Review: Daemon Tools USB lets you access and share your remote USB devices

At a Glance
  • Generic Company Place Holder Daemon Tools USB

    PCWorld Rating

    DT Soft steps outside the emulation business with this USB sharing utility, but Daemon Tools USB doesn't provide much for the money that Windows can't do on its own.

Daemon Tools made a name for themselves with simple, no-nonsense optical drive emulation software that allows your disk libraries to go from cake boxes filled with silver platters to immediately accessible disk images stored on your hard drive. While commercial upgrades have appeared over the years, the free version retained most of the handy features and became a staple power user's tool. The company's focus has barely shifted over the years, with variations on platform support and paid features as the only real changes since the first version of Daemon Tools rolled out. Their latest product, Daemon Tools USB ($7, 20-day free trial), is a modest attempt to move away from the emulation business with a utility that allows remote access to USB-connected devices as if they were plugged in locally.

Shareable USB devices appear in the Local tab.

The ambitions here are modest and comfortably met. By running a copy of the software on a host system, you gain access to USB-connected devices such as thumb drives, printers and hard disks on other systems also running Daemon Tools USB. You can specify passwords and configure custom port numbers via proxy servers, so a means of security, if not particularly robust security, has been provided.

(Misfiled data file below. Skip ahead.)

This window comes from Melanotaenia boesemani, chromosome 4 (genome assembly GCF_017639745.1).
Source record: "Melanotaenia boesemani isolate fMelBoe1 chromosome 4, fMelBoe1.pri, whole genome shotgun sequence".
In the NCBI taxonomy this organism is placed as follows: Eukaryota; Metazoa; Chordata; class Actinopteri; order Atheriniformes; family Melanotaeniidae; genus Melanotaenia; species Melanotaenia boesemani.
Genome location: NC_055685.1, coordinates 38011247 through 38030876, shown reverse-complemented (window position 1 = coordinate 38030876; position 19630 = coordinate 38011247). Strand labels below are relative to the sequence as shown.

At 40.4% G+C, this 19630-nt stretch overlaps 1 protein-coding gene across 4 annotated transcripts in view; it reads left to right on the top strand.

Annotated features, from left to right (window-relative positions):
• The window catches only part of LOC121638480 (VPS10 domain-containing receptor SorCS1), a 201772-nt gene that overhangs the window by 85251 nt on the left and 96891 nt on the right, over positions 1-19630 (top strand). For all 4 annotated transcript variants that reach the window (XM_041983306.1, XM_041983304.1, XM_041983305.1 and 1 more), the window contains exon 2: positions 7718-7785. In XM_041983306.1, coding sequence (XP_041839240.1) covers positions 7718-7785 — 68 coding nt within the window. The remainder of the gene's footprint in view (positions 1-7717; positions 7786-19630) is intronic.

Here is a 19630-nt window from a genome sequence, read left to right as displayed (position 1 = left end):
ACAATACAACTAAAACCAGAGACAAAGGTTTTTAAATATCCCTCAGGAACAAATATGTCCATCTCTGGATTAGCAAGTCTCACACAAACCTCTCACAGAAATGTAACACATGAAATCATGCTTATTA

The interface is a model of simplicity, but this is less of a compliment than a consequence of its singular purpose. Access speed is swift and reliable under most circumstances, although this is largely dictated by network bandwidth. Despite its simplicity, I still had trouble accessing a few devices, such as a SanDisk portable USB drive that refused to allow remote access, while others worked perfectly.

Preferences are sparse, but Daemon Tools USB does support proxies and custom port numbers.

The interface is a tabbed window that allows you to specify and configure local USB devices for sharing and to access remote devices you've added to your server list. Under most circumstances, simply sharing the same device over a network via the normal OS route would duplicate this functionality.

There are a few scenarios that Daemon Tools USB simplifies, however. Printers and webcams often require a direct USB connection for access to management software, for example. Daemons Tools USB is a good fit for these situations. Not too many people need to share devices under those circumstances, however.

Server lists provide access to your remotely connected devices.

This brings up the next problem: price. While $7 doesn't seem a lot of money, Daemon Tools USB doesn't do much. Sure, it's just the price of two cups of coffee at Starbucks, but I like coffee and enjoy it every day. I doubt I could say the same about a $7 investment in Daemon Tool USB. I'm sure there are people out there looking for the solution this software provides; I just haven't met them yet. That makes the price a bit of stretch, especially since no free modes of use exist beyond the 20-day initial trial.

If this software appeals to you, you likely already know about it, although that doesn't make the cost any less irksome. Workarounds exist for almost every usage scenario this utility covers. For the rest of us, it's the answer to a question no one asked.

Note: The Download button on the Product Information page takes you to the vendor's site, where you can download the latest version of the software.

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At a Glance
  • PCWorld Rating

    DT Soft steps outside the emulation business with this USB sharing utility, but Daemon Tools USB doesn't provide much for the money that Windows can't do on its own.

    Pros

    • Simple
    • Works well

    Cons

    • Limited application and functionality
    • High price for what it can do
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